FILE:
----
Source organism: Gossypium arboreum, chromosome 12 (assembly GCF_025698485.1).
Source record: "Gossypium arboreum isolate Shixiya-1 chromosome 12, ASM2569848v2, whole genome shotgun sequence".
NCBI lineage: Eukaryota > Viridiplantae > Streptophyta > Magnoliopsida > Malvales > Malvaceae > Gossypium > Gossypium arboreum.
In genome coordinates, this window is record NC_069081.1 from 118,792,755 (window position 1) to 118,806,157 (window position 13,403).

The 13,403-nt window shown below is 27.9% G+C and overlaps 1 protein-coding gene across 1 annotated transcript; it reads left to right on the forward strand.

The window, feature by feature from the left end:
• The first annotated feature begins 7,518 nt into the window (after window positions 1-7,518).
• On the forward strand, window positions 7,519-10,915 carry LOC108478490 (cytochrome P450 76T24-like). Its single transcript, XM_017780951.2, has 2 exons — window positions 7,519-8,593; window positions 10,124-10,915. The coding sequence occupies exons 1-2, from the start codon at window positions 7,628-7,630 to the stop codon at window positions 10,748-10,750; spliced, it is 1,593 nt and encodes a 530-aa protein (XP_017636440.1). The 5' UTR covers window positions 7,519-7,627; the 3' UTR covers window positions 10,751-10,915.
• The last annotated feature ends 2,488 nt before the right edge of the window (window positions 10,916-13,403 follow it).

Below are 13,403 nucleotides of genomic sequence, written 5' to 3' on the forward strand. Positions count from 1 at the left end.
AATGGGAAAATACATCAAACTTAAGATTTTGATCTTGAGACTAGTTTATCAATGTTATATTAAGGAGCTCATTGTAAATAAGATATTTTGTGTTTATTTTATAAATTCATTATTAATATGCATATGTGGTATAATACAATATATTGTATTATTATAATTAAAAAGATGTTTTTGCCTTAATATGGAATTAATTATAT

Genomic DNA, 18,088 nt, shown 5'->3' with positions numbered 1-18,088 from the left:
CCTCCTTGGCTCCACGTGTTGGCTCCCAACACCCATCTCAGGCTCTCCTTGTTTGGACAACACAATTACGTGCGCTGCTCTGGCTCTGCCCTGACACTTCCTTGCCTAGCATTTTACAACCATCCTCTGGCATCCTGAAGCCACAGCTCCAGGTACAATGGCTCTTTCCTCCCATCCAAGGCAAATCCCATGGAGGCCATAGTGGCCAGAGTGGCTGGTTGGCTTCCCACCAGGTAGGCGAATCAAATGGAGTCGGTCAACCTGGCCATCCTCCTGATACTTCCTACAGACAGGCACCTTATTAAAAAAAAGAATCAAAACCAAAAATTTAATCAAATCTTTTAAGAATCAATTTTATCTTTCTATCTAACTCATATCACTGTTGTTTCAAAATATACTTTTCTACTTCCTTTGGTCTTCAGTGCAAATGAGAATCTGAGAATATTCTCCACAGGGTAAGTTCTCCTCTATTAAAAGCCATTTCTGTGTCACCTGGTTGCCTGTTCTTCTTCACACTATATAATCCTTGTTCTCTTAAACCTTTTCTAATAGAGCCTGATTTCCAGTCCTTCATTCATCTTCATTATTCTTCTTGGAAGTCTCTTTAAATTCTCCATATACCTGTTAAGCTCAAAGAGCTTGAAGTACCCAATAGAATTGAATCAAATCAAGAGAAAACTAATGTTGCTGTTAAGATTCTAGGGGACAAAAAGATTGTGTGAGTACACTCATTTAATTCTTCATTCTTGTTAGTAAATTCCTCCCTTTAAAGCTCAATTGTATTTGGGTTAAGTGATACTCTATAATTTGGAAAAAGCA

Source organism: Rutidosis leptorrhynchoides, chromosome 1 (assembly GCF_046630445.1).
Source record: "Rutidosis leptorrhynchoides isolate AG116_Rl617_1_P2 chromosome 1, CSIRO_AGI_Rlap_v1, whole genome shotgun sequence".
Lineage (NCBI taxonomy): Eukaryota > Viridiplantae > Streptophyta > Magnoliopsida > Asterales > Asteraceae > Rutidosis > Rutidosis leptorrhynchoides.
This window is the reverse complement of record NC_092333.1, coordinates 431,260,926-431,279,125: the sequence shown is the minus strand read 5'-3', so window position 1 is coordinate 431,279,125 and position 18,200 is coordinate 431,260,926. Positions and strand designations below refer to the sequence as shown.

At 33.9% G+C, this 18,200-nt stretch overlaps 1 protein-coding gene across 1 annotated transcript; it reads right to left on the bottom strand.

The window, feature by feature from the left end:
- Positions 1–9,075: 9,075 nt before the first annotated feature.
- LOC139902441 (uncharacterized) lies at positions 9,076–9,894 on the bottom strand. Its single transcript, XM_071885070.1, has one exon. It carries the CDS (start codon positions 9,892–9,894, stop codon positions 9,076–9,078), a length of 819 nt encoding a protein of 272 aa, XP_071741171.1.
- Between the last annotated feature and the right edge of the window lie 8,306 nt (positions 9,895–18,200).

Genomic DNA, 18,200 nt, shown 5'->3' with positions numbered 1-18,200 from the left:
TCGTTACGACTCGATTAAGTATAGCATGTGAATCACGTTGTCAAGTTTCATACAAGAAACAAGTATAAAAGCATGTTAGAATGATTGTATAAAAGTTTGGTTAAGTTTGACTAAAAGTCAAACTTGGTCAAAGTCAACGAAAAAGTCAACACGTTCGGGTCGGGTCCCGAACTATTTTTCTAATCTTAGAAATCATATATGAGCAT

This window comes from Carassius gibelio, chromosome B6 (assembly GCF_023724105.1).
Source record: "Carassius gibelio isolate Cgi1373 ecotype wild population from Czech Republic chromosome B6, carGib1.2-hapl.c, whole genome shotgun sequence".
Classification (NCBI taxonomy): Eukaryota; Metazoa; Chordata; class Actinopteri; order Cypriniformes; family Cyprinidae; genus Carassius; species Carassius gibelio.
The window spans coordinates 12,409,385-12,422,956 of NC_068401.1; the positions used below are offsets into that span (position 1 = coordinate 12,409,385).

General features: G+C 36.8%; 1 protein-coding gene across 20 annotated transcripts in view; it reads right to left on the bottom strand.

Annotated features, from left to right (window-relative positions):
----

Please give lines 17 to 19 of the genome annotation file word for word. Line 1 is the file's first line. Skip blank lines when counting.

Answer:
This window is the reverse complement of record NC_092333.1, coordinates 431,260,926-431,279,125: the sequence shown is the minus strand read 5'-3', so window position 1 is coordinate 431,279,125 and position 18,200 is coordinate 431,260,926. Positions and strand designations below refer to the sequence as shown.

At 33.9% G+C, this 18,200-nt stretch overlaps 1 protein-coding gene across 1 annotated transcript; it reads right to left on the bottom strand.

The window, feature by feature from the left end: